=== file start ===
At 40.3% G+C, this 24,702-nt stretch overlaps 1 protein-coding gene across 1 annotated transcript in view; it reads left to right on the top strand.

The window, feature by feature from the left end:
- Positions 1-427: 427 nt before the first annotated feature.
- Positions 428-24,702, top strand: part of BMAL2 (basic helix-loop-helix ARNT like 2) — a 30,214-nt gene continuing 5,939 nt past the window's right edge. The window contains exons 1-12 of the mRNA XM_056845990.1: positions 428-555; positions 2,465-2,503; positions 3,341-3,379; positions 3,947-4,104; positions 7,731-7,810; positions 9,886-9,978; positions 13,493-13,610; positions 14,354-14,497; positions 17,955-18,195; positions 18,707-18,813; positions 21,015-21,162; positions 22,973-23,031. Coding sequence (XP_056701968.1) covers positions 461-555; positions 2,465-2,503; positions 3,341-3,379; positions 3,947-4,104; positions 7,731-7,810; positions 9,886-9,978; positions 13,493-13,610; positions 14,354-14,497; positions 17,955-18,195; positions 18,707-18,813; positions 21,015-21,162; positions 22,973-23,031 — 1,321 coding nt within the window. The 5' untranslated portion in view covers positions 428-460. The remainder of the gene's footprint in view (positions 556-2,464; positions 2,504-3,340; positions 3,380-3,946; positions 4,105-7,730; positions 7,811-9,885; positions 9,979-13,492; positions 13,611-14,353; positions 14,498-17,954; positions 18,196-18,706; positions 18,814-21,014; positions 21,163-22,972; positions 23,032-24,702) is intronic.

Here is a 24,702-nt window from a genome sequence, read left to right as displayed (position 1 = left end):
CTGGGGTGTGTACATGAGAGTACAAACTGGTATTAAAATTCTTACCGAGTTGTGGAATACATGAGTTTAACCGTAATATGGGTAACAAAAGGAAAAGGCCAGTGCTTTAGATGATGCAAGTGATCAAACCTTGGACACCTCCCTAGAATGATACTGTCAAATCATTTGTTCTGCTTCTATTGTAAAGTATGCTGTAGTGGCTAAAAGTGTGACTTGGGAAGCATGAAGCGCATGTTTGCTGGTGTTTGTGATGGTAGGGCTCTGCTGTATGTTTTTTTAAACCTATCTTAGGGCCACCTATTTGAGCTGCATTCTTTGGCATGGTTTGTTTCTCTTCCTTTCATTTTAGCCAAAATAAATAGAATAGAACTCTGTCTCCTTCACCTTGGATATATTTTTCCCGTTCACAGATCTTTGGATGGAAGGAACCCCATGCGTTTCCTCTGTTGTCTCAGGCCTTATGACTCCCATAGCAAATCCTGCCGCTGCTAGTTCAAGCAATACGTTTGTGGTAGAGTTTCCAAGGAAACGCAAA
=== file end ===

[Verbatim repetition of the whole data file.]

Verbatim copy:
At 40.3% G+C, this 24,702-nt stretch overlaps 1 protein-coding gene across 1 annotated transcript in view; it reads left to right on the top strand.

The window, feature by feature from the left end:
- Positions 1-427: 427 nt before the first annotated feature.
- Positions 428-24,702, top strand: part of BMAL2 (basic helix-loop-helix ARNT like 2) — a 30,214-nt gene continuing 5,939 nt past the window's right edge. The window contains exons 1-12 of the mRNA XM_056845990.1: positions 428-555; positions 2,465-2,503; positions 3,341-3,379; positions 3,947-4,104; positions 7,731-7,810; positions 9,886-9,978; positions 13,493-13,610; positions 14,354-14,497; positions 17,955-18,195; positions 18,707-18,813; positions 21,015-21,162; positions 22,973-23,031. Coding sequence (XP_056701968.1) covers positions 461-555; positions 2,465-2,503; positions 3,341-3,379; positions 3,947-4,104; positions 7,731-7,810; positions 9,886-9,978; positions 13,493-13,610; positions 14,354-14,497; positions 17,955-18,195; positions 18,707-18,813; positions 21,015-21,162; positions 22,973-23,031 — 1,321 coding nt within the window. The 5' untranslated portion in view covers positions 428-460. The remainder of the gene's footprint in view (positions 556-2,464; positions 2,504-3,340; positions 3,380-3,946; positions 4,105-7,730; positions 7,811-9,885; positions 9,979-13,492; positions 13,611-14,353; positions 14,498-17,954; positions 18,196-18,706; positions 18,814-21,014; positions 21,163-22,972; positions 23,032-24,702) is intronic.

Here is a 24,702-nt window from a genome sequence, read left to right as displayed (position 1 = left end):
CTGGGGTGTGTACATGAGAGTACAAACTGGTATTAAAATTCTTACCGAGTTGTGGAATACATGAGTTTAACCGTAATATGGGTAACAAAAGGAAAAGGCCAGTGCTTTAGATGATGCAAGTGATCAAACCTTGGACACCTCCCTAGAATGATACTGTCAAATCATTTGTTCTGCTTCTATTGTAAAGTATGCTGTAGTGGCTAAAAGTGTGACTTGGGAAGCATGAAGCGCATGTTTGCTGGTGTTTGTGATGGTAGGGCTCTGCTGTATGTTTTTTTAAACCTATCTTAGGGCCACCTATTTGAGCTGCATTCTTTGGCATGGTTTGTTTCTCTTCCTTTCATTTTAGCCAAAATAAATAGAATAGAACTCTGTCTCCTTCACCTTGGATATATTTTTCCCGTTCACAGATCTTTGGATGGAAGGAACCCCATGCGTTTCCTCTGTTGTCTCAGGCCTTATGACTCCCATAGCAAATCCTGCCGCTGCTAGTTCAAGCAATACGTTTGTGGTAGAGTTTCCAAGGAAACGCAAA